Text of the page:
Scientist Steven Hawking usually uses a wheelchair for mobility, but flew like a superhero for a few moments.

I Need A Hero

We look around ourselves for people who provide inspiration and support. Children in particular are shaped by the role models in their lives. But what if most of the models in a child’s life don’t look like them, or move the way they do, or face the same kinds of challenges they do in everyday life?

In his book “Life Without Limits“, Nick Vujicic, a man born without arms or legs, discusses how isolating and even depressing his disability was at times. Despite a loving and supportive extended family and strong network of friends, he still felt different from everyone else and lonely because he felt no one else could understand what he was going through. It was not until he was a young adult that he met Daniel, a toddler very physically similar to himself.
He and his family were thrilled to be able to help smooth the path for Daniel and his family, to let them know that they weren’t alone, and to help them guide Daniel toward a full and independent life. Nick believes that having someone in his life who struggled with, and triumphed over the same things he did, would have made a tremendous difference.

Scientist Steven Hawking usually uses a wheelchair for mobility, but flew like a superhero for a few moments.

Scientist Stephen Hawking usually uses a wheelchair for mobility, but flew like a superhero for a few moments.

Harilyn Rousso, a psychotherapist and author, was named one of the ten most important women in the United States in 2003 by the National Women’s History Project. She has cerebral palsy and was profoundly affected by meeting a successful professional woman who also had cerebral palsy. She is a strong proponent of connecting girls with disabilities with successful female role models who also have disabilities.

Nick introduces us to inspiring people, including Hilary Lister. She sailed solo around Great Britain in 2009, completely controlling her boat with a modified sip and puff system. She did not let quadriplegia stop her from following her passion and fulfilling her dream.

We also learn about Christy Brown, a man born in the 1930’s who had severe cerebral palsy that severely limited his ability to move and communicate. While trying to communicate with his sister one day, he took a piece of chalk in his left foot and began writing. After years of people questioning his cognitive abilities, he was able to express himself and went on to become a writer, poet, and painter, and the subject of the award-winning 1989 movie, “My Left Foot”.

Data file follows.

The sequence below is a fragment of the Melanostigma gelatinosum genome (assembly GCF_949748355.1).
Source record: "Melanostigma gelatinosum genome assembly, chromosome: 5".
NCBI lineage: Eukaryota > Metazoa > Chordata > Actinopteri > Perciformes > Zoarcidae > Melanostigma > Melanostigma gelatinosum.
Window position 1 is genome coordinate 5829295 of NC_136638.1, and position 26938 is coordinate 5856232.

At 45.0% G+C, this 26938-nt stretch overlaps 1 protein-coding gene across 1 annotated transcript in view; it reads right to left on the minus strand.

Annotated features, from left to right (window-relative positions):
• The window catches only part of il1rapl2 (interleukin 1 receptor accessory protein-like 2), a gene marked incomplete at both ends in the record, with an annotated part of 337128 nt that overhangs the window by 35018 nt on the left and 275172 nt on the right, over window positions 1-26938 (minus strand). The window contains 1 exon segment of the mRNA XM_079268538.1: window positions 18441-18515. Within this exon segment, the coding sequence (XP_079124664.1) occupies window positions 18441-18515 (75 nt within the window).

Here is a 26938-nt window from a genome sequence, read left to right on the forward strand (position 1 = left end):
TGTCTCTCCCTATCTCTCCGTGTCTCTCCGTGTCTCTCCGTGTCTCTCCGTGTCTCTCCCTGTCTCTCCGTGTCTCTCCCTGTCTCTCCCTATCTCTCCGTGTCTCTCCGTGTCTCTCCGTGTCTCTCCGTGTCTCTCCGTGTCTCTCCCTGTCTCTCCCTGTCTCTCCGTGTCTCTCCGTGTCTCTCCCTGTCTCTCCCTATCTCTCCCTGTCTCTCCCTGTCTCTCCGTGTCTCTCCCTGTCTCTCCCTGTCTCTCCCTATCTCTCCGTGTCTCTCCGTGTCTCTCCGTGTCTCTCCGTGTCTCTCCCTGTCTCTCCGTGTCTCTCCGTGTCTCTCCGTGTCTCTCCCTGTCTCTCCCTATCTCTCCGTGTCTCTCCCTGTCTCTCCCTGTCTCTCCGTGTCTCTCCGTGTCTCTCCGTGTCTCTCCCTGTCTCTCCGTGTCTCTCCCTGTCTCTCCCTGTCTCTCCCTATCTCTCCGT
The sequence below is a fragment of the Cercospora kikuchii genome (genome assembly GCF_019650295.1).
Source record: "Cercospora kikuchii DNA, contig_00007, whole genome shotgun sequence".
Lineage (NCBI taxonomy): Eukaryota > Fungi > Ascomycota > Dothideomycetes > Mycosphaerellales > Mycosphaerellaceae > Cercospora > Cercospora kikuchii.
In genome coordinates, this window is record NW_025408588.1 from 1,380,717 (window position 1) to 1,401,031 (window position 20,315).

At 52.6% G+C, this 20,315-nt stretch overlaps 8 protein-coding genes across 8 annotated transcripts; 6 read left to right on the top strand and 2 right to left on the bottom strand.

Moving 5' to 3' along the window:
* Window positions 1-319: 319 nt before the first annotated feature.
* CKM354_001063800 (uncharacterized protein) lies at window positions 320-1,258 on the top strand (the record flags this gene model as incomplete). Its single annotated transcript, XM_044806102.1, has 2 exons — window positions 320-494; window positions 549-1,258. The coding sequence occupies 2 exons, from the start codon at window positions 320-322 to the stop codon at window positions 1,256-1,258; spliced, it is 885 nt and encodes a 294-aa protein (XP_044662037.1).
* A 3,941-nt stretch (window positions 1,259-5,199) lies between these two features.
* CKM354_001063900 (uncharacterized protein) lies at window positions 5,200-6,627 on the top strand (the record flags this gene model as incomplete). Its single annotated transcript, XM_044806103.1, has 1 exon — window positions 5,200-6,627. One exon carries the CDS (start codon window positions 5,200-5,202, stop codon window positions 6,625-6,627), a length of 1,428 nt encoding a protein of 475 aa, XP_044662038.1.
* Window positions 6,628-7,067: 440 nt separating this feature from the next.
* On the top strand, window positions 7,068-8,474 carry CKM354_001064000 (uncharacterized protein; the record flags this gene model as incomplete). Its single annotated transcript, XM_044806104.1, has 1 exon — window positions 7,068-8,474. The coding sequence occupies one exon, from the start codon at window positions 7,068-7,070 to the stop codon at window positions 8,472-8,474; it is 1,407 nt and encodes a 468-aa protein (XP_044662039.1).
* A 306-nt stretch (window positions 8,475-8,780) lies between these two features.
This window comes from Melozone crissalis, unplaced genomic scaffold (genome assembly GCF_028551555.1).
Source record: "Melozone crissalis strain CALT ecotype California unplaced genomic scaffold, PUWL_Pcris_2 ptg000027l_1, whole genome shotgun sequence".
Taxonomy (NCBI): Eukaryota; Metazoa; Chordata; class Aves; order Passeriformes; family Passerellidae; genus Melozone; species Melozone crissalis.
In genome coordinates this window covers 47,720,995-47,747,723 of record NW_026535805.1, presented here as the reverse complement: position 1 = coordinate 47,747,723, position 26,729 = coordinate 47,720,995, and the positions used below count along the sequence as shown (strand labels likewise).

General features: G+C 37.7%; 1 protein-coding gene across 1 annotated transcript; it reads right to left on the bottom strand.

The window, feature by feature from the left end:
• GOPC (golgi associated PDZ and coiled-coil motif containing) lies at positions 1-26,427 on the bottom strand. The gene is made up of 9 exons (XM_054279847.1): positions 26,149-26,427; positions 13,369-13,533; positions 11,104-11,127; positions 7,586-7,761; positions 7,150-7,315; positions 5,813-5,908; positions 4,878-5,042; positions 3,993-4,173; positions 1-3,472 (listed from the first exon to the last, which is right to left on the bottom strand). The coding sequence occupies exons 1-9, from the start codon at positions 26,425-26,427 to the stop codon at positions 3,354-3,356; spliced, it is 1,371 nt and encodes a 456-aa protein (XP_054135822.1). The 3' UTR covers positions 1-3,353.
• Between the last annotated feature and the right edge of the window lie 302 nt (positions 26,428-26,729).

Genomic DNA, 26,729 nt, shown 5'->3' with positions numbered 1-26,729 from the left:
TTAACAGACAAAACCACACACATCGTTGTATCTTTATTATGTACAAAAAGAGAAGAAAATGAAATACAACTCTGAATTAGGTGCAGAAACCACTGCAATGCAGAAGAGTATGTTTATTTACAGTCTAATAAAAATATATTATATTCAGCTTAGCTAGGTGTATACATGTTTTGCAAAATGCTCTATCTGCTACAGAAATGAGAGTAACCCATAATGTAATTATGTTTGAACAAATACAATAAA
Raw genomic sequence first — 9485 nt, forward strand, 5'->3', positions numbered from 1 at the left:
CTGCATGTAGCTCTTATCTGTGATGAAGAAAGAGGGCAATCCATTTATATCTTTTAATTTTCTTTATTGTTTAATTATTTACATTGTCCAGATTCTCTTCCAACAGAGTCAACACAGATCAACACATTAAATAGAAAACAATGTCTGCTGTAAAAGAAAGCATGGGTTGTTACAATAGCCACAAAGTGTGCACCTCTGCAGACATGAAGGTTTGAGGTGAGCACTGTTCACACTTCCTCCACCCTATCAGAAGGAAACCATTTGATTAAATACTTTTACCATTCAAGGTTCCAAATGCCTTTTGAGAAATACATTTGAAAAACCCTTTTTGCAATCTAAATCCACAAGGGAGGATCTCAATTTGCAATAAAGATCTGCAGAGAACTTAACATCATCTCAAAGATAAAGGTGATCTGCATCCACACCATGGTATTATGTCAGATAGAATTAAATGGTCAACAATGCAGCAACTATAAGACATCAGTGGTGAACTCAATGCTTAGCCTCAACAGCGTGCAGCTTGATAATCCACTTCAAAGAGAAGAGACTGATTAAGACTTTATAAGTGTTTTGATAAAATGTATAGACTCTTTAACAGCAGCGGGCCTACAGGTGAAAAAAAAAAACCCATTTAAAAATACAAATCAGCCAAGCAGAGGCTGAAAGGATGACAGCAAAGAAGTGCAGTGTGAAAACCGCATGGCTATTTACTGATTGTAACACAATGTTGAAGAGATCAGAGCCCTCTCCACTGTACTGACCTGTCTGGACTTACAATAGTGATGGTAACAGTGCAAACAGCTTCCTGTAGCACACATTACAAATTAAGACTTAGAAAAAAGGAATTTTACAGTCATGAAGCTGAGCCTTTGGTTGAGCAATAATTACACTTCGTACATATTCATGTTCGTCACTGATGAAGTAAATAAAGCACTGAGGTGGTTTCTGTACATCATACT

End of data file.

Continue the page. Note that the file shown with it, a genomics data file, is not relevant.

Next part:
Darcy Pohland was a television news reporter in the Twin Cities for over fifteen years. Her spinal cord was injured in a diving accident while she was in college. The injury affected all four limbs, but according to one colleague, “The only thing that could stop Darcy and her wheelchair was six inches of snow.”

An article from the LA Times highlights Oakland, California school athletic director and coach Joe Hayward, who works the sidelines from his wheelchair.

Nick Scott is a Certified Fitness Consultant and Specialist in Performance Nutrition who has won multiple national body building titles. He also has a T-12 spinal cord injury.

There are amazing writers (some who also happen to be EasyStand bloggers), activists, speakers, pageant winners, scientists, educators, and athletes with disabilities for children to look up to. If a child in your life has a strong interest area, it could be a life-altering experience for him or her to connect with an adult with a disability working in that field. Network with others who deal with the same issues, troubles, and triumphs. At the very least, you and the special child in your life will know that you are never alone!

Photo courtesy of Zero Gravity Corporation

Is there a heroic figure in your child’s life that has made a positive impact on them?

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